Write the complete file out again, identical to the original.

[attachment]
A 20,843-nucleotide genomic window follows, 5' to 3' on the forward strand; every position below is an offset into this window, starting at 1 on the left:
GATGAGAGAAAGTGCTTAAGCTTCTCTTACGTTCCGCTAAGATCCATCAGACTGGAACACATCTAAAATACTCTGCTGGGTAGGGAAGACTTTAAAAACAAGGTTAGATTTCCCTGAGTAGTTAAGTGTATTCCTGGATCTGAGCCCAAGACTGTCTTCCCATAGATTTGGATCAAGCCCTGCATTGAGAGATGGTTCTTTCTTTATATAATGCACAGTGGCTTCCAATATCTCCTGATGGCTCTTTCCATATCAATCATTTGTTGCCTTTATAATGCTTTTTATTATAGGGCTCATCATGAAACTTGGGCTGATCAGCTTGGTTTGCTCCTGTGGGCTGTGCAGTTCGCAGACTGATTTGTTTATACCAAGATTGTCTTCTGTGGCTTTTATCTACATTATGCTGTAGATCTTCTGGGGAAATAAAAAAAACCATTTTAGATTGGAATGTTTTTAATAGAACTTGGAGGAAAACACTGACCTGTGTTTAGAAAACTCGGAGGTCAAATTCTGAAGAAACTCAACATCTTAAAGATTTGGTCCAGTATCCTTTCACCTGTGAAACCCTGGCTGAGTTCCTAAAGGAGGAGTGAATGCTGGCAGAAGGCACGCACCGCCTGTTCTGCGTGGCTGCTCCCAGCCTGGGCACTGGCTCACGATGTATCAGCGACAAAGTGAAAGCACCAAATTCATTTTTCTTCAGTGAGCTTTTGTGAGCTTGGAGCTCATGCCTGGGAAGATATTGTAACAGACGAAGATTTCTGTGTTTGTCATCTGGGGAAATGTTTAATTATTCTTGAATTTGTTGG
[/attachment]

A 20,843-nucleotide genomic window follows, 5' to 3' on the forward strand; every position below is an offset into this window, starting at 1 on the left:
GATGAGAGAAAGTGCTTAAGCTTCTCTTACGTTCCGCTAAGATCCATCAGACTGGAACACATCTAAAATACTCTGCTGGGTAGGGAAGACTTTAAAAACAAGGTTAGATTTCCCTGAGTAGTTAAGTGTATTCCTGGATCTGAGCCCAAGACTGTCTTCCCATAGATTTGGATCAAGCCCTGCATTGAGAGATGGTTCTTTCTTTATATAATGCACAGTGGCTTCCAATATCTCCTGATGGCTCTTTCCATATCAATCATTTGTTGCCTTTATAATGCTTTTTATTATAGGGCTCATCATGAAACTTGGGCTGATCAGCTTGGTTTGCTCCTGTGGGCTGTGCAGTTCGCAGACTGATTTGTTTATACCAAGATTGTCTTCTGTGGCTTTTATCTACATTATGCTGTAGATCTTCTGGGGAAATAAAAAAAACCATTTTAGATTGGAATGTTTTTAATAGAACTTGGAGGAAAACACTGACCTGTGTTTAGAAAACTCGGAGGTCAAATTCTGAAGAAACTCAACATCTTAAAGATTTGGTCCAGTATCCTTTCACCTGTGAAACCCTGGCTGAGTTCCTAAAGGAGGAGTGAATGCTGGCAGAAGGCACGCACCGCCTGTTCTGCGTGGCTGCTCCCAGCCTGGGCACTGGCTCACGATGTATCAGCGACAAAGTGAAAGCACCAAATTCATTTTTCTTCAGTGAGCTTTTGTGAGCTTGGAGCTCATGCCTGGGAAGATATTGTAACAGACGAAGATTTCTGTGTTTGTCATCTGGGGAAATGTTTAATTATTCTTGAATTTGTTGG